People often talk about how horror movies are undergoing a creative resurgence. While this is certainly the case, it’s worth looking at what the drivers behind this are. One key contributing factor is a need to explore the fears many of us face in the modern world.
There’s no shortage of these, of course. From cultural tensions to technological advances, we’re living in a time of high anxiety. Modern horror movies are playing a key role in how we navigate this. They help us to safely confront the issues that we are afraid of and achieve some sense of catharsis. They can also be a way to express social commentary in a more consumable and far-reaching way.
We’re going to take a closer look at how modern horror reflects our fears in real-time.
It would be comforting to think that, almost a quarter of the way through the 21st century, racism is no longer an issue. Yet it continues to be a pervasive part of our culture. Barely-concealed white supremacy is a feature of social and political landscapes. It’s no wonder, then, that horror movies are so often tools to express a fear of racial oppression. Even remakes, such as 2021’s Candyman, serve as reminders that the problems of minority violence and racially targeted gentrification are still very much a factor today.
One of the most powerful horror movies of recent years to reflect continued racism is 2017’s Get Out. While some horror movies of the past have suggested racism or utilized the narrative in an allegorical context, Jordan Peele’s approach is more direct. It depicts wealthy white people transplanting their consciousnesses into the young and healthy bodies of their Black victims. This is clearly not just an example of how the white upper classes drive the oppression of minority racial groups. It also communicates a very real terror of continued appropriation and abuse of Black talent, assets, and lives in contemporary society.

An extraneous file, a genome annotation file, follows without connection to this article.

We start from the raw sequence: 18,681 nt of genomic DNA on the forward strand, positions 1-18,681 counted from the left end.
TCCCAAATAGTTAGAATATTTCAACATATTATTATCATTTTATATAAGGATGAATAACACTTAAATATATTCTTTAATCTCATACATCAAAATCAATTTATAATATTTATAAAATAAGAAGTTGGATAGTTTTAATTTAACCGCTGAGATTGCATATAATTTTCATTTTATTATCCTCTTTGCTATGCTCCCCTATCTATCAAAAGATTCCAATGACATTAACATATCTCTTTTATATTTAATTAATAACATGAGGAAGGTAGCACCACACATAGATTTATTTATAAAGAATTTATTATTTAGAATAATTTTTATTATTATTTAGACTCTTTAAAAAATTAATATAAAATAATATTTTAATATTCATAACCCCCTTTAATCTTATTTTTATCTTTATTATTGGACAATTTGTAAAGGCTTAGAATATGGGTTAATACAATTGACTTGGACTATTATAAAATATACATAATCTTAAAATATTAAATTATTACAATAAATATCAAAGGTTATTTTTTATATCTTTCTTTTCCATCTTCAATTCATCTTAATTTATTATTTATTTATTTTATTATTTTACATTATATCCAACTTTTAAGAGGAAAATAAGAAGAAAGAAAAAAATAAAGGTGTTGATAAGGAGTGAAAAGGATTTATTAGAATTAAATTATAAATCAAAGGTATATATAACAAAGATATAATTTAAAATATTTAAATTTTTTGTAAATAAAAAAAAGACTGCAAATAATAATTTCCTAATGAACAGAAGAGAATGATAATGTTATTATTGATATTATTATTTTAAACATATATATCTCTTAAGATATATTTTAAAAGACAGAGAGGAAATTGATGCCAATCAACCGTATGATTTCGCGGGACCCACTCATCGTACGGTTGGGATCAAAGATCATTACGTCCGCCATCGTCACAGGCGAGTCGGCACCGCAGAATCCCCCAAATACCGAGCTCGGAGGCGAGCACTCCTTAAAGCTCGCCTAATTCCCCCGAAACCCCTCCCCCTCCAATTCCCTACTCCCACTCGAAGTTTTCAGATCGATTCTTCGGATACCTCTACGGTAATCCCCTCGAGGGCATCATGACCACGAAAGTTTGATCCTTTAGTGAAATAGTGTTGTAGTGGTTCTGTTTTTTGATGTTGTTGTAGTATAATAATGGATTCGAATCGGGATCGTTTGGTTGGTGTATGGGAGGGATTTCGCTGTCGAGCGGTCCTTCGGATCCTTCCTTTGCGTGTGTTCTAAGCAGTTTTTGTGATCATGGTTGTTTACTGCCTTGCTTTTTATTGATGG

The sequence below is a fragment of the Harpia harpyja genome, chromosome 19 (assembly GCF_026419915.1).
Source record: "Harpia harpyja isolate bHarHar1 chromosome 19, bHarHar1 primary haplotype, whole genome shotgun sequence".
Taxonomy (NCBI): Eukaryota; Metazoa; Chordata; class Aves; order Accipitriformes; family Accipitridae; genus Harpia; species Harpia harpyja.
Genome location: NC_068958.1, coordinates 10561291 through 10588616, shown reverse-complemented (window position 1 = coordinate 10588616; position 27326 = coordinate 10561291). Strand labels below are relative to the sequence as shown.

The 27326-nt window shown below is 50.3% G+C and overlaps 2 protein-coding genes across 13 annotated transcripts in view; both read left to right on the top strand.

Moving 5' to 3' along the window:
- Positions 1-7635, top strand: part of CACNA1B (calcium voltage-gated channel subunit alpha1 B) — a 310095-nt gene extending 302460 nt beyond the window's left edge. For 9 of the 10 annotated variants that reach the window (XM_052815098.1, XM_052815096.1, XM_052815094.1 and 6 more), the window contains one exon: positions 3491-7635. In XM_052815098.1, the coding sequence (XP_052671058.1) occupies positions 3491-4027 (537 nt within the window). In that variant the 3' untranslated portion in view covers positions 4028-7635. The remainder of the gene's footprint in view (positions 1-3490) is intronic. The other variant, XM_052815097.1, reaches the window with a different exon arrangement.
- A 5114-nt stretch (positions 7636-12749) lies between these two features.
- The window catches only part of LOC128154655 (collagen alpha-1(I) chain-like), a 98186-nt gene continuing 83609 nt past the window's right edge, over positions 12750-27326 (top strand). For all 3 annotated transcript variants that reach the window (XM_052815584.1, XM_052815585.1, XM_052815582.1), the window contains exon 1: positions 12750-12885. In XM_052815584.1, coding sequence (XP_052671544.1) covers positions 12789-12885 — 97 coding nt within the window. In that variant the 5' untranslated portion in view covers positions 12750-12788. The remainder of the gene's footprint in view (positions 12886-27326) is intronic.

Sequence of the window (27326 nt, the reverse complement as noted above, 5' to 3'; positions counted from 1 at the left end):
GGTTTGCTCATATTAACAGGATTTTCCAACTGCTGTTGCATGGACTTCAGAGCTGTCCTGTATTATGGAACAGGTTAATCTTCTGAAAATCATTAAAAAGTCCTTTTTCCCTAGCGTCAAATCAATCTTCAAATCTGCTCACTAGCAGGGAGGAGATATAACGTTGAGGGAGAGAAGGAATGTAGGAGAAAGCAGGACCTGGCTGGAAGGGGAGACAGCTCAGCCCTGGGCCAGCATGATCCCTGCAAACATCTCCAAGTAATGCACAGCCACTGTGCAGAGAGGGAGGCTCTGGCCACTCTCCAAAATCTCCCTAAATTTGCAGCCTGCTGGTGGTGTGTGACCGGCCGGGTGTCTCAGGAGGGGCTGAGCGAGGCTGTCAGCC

Particularly in horror, we often see trauma depicted as simple cause and effect. The creature, entity, or killer directly commits violence or fear toward victims and protagonists. Yet, our contemporary society increasingly recognizes the complexities of trauma. One aspect that horror movies have started to explore in more detail is generational trauma. This refers to the disruptive psychological traits that are passed down through families and — in some cases — cultural groups.
In Ari Aster’s Hereditary (2018), we see this depicted in the form of various past and present tragedies that derail a family. While there are clear supernatural forces at work, there is also the impact of guilt, shame, and fear as a result of family members’ actions. Each of the problems befalling the family is rooted in the protagonist’s deceased mother’s actions as the head of an ancient coven. This doesn’t just reflect the idea that generational trauma has far-reaching consequences. It also explores how such inherited challenges can feel inescapable, that families are perpetually impacted by the actions of previous generations. This is an idea supported by the movie’s ending, in which the family is effectively destroyed by the behavior of its forebears.